Baauer’s actual production workflow is pretty simple. He spends a lot of time digging for samples all over the internet, in Splice sample packs and in libraries of high-resolution orchestral and percussion loops and shots from Native Instruments’ Komplete and Spitfire Audio; typically, he auditions the samples in Kontakt. He rarely plays things in with MIDI – instead he drops samples into Ableton’s arrangement window, then chops and warps them with a variety of the DAW’s built-in tools. “I’m not really building up four samples into one snare hit, it’s more like I’ll stack four different loops to create one percussive block,” he explains. “I’ll just pull out samples from anywhere and drop them in Ableton. Then I usually try out a lot of things with Ableton’s warp function – flip it up, down, squish it, stretch it – to see how crazy I can make something sound. I usually just use the ‘Beats’ function in Warp Mode, although you can get some crazy effects sometimes with ‘Complex.’) The ‘Segment BPM’ function usually guesses what BPM you want the sample warped to but if you change it to different tempos than the song actually is in you can get some really wild sounds; also, move the warp markers around.”

Baauer mainly uses the built-in stuff in Ableton, mostly because it’s easy and it saves time. “When I got a new computer, I never bothered to re-install a lot of plug-ins because I realized I didn’t really use most of them. I use HalfTime, which gives things a cool half-speed effect and can pull out some cool artifacts, and this thing called LFO Tool, which is like a creative ducking tool that also allows you to automate samples. And then there’s the Ableton OTT preset (inside Multiband Dynamics). It’s this crazy compressor – there’s jokes about it at this point becauseall the big dubstep guys use like 5 instances of it on one sound to make their stuff sound huge. But you can get some really cool effects out of it by using it on different sounds. When you put it on a sample that has some other stuff happening in the background of the recording, it brings everything to the front, which creates some really strange and cool textures.”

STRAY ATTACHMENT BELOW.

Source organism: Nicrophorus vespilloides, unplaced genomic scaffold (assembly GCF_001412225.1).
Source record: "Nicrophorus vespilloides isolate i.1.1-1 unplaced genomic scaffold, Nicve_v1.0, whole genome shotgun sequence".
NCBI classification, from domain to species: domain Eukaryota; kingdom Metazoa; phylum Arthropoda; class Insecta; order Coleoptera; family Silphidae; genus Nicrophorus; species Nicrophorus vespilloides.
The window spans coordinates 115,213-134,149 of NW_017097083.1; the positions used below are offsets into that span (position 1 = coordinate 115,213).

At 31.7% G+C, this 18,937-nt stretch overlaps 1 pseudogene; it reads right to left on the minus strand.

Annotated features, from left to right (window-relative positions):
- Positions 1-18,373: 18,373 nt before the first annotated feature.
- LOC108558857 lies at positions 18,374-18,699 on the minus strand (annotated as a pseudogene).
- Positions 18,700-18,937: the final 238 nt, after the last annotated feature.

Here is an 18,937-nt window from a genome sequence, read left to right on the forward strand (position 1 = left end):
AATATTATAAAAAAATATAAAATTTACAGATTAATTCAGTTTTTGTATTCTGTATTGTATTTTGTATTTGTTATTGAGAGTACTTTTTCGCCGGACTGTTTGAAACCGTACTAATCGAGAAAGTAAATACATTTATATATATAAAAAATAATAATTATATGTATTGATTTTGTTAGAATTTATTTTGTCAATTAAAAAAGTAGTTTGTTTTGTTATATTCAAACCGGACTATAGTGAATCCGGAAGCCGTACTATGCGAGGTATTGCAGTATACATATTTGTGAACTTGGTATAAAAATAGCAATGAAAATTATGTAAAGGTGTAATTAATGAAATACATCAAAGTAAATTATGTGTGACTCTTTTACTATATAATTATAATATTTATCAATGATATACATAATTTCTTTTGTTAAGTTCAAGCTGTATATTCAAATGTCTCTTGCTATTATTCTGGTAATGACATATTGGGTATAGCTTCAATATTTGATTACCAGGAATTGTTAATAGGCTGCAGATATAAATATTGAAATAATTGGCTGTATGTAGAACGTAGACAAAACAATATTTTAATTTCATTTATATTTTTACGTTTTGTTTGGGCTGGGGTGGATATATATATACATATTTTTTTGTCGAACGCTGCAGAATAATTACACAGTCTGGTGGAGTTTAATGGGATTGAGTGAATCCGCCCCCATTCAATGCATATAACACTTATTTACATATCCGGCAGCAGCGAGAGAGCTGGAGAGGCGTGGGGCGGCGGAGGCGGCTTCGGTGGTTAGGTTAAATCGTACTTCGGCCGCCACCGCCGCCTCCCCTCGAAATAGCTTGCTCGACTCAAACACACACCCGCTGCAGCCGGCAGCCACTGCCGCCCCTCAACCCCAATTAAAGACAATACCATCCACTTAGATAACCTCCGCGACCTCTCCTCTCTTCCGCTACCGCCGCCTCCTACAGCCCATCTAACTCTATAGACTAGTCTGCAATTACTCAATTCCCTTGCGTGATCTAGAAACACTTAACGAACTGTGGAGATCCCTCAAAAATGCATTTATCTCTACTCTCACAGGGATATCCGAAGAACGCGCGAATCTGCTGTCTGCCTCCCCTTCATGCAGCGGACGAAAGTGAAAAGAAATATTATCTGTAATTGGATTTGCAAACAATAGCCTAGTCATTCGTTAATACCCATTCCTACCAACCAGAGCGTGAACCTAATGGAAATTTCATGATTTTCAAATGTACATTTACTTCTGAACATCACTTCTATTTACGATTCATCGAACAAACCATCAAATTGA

Planet’s Mad may sound big but Baauer says he relies more on sample choice and layering for a cinematic feel, rather than using elaborate effects chains. “I actually don’t do much with delays or even panning. I’ve been using a lot of samples designed for scoring films and stuff, like Hans Zimmer-type stuff, so they already sound big as they are and you don’t need to do much to them.” It’s this pairing of really high-resolution sounds with low-grade stuff – like chopped up YouTube rips and interesting Internet detritus – that actually gives Baauer’s music unusual texture.